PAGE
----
As queen of Egypt married to the iconoclastic pharaoh Akhenaton, Nefertiti helped in the temporary transformation of the cultures traditional religion into a monotheistic cult of sun worship. She also had an important role in ruling the empire and inspired standards of female beauty.
|Akhenaton, Nefertiti and children|
Nefertiti was born in the royal city of Thebes on the Nile River in Upper Egypt; her name means "the beautiful one has come." Her origins and much about her life are unclear. Her supposed mother or stepmother, Tiy, was also described as her "nurse" and "governess." Her putative father was Ay, at first a scribe and keeper of the king's records. Eventually, Ay was to become grand vizier, or chief minister, as well as commander of the king's chariotry.
Perhaps her father's ascendancy made it possible for Nefertiti to secure an entrée to the court and to become friendly with the king's oldest son, the younger Amenhotep, a year her senior. Amenhotep happened to have her father, Ay, as tutor. Nefertiti had a younger sister, Mudnodjme, whom some scholars posit became the chief wife of King Horemheb, a view contested by others.
Given her father's presumed ambitions and the young prince's affection for her, at age eleven Nefertiti already appeared to have been groomed to be queen. It is agreed that she spent much of the her childhood in the royal palace at Thebes, a magnificent city beautified by Ay, this time in his capacity as chief architect to King Amenhotep III, the prince's father.
After the young King Amenhotep IV ascended the throne at about age sixteen upon his father's death, he married Nefertiti, then fifteen. She thus became Queen Nefertiti, empress of the two Egypts, Upper and Lower. During the Eighteenth Dynasty, royal couples were considered the intermediaries between the people and their gods; Amenhotep and Nefertiti, according to custom, were thus ascribed near-divine attributes.
The new king, however, broke rank with his predecessors. He evinced little interest in hunting, the affairs of state, or warfare. Rather, his focus was primarily theological. In fact, the sovereign became a religious reformer and was eventually considered a heretic. In contrast to his ancestors, Amenhotep IV replaced Amun-Re, the supreme god of all Egyptian gods, with a new paramount, powerful, and eventually sole god, Aton, whose manifestation was the sun-disk, the physical embodiment of the planet. Until then, Aton had been only a minor Theban god. Symbolically, in Year 5 of his reign, Amenhotep changed his name to Akhenaton. Because of mounting opposition to his iconoclasm and to his closure of the temples of the other gods, Akhenaton decided to build a new capital, Akhetaton (the modern Tell el-Amârna, on the Nile in Middle Egypt some 250 miles north of Thebes). The royal family and a good part of the court then moved there.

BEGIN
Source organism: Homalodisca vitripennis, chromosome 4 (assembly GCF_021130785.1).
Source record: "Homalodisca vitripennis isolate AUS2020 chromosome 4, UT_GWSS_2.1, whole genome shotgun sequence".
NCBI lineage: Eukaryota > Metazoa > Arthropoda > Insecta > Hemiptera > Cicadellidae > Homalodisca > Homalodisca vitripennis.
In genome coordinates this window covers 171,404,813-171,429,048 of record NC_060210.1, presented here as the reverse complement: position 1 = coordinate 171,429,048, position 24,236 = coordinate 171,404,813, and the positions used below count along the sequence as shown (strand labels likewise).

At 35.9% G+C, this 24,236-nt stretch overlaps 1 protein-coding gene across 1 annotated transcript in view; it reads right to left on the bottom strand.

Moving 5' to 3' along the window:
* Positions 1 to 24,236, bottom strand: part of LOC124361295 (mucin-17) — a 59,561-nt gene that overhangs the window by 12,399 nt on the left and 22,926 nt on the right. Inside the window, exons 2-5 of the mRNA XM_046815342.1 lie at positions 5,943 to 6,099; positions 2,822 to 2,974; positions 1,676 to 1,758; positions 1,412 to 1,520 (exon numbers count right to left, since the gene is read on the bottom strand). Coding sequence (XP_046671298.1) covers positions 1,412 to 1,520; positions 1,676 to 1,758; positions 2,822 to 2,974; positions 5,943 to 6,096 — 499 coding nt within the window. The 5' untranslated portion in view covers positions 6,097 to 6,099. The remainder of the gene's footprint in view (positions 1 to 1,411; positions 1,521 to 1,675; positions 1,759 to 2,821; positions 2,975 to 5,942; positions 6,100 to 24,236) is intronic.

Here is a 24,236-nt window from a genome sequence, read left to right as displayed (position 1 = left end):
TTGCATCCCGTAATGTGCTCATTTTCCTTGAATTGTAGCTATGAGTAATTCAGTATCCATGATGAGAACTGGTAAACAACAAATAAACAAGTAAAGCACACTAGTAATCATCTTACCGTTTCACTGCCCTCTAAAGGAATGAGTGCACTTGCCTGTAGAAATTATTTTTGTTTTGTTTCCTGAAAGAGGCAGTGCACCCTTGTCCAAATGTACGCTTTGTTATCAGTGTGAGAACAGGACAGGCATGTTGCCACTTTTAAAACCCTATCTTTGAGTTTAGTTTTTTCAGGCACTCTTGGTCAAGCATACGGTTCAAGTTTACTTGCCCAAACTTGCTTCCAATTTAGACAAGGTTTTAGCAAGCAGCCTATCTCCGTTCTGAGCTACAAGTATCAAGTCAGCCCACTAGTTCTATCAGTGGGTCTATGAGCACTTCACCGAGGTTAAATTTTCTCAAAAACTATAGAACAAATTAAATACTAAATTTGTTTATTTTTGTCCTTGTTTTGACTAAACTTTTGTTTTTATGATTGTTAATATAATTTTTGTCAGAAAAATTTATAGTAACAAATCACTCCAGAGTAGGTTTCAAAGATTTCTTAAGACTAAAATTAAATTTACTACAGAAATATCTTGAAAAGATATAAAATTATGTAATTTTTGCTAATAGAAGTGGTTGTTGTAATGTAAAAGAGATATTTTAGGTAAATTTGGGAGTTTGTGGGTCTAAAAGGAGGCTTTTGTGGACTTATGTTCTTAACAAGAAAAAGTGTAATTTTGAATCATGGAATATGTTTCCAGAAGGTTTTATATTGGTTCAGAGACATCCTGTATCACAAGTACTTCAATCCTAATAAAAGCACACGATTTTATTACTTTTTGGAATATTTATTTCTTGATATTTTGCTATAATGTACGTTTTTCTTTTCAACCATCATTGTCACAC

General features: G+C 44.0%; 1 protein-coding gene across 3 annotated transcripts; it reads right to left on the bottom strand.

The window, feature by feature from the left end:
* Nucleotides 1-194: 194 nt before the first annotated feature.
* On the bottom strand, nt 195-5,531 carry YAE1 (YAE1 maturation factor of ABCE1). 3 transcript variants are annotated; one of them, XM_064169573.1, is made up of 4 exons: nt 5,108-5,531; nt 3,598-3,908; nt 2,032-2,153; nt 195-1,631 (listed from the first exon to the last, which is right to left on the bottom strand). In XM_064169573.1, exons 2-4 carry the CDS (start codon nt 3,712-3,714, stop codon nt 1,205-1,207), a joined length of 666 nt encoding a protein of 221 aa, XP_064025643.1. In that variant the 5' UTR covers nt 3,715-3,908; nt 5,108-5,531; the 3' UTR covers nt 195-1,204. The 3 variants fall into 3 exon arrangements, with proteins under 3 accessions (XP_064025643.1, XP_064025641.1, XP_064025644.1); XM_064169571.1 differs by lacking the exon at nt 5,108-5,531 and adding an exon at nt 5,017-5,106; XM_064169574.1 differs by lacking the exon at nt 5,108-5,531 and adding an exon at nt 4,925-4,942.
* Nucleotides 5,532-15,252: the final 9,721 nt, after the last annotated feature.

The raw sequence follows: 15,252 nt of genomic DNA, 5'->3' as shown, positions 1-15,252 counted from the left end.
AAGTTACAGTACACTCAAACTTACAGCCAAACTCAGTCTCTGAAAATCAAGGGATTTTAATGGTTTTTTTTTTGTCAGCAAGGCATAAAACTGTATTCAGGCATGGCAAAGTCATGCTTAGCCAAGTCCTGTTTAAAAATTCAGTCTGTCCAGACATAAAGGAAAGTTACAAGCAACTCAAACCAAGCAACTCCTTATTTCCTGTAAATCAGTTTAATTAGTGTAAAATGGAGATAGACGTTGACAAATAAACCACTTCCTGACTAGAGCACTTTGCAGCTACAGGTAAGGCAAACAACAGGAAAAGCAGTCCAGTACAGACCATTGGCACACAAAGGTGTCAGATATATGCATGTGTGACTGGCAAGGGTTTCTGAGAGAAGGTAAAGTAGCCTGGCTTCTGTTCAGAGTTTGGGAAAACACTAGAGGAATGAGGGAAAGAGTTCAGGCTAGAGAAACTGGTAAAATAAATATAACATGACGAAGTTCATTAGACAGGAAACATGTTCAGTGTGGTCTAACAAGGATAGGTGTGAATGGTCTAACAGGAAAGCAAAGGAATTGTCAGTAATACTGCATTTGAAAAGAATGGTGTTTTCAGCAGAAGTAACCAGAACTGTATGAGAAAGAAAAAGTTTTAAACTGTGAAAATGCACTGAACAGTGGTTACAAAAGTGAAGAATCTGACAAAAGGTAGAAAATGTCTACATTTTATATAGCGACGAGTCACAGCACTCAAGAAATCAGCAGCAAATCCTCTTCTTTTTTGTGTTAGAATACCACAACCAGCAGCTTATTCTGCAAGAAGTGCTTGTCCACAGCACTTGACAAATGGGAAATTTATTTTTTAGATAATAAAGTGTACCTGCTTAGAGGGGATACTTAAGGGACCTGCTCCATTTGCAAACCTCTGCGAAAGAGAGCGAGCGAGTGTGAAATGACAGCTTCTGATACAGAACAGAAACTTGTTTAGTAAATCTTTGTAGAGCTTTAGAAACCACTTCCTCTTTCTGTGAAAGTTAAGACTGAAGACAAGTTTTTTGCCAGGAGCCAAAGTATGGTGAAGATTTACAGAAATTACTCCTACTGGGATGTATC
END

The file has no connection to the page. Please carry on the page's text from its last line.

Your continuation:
In the meantime, however, Meritaten and Mekitaten, two of the royal couple's six known daughters, had been born in Thebes. Four more girls--Ankhesenamen, Nefernefruaten the Younger, Nefernefrura, and Setepenra--were to follow. Some scholars suspect that the royal couple, or at least Akhenaton, may also have had a son, Smenkhkare, who ruled briefly either with or following his father. Indeed, under a contemporary pharaonic tradition, the king may have sired other children either with his secondary wives such as his favorite, Kiya, or even with his own daughters, of whom he married three; incestuous couplings were favored to maintain the royal line. Various reliefs show the royal couple with their daughters, often in intimate, domestic surroundings that had never been represented before.
The rise and fall of Egypt's new capital city, Akhetaton, with which Nefertiti became so closely associated, was little less than meteoric. In less than two decades, it was built with palaces, temples to the god Aton, monuments, residences, and burial places. A new style of art flourished during this brief "Amarna period." In the fourteenth century B.C.E., Egypt was still the world's most important empire. Babylonia, Assyria, Syria, Palestine, Mitanni, and the region of Asia Minor where the Hittites lived all paid tribute in the form of slaves, animals, and princesses, who were used as royal spouses or concubines to reinforce political ties.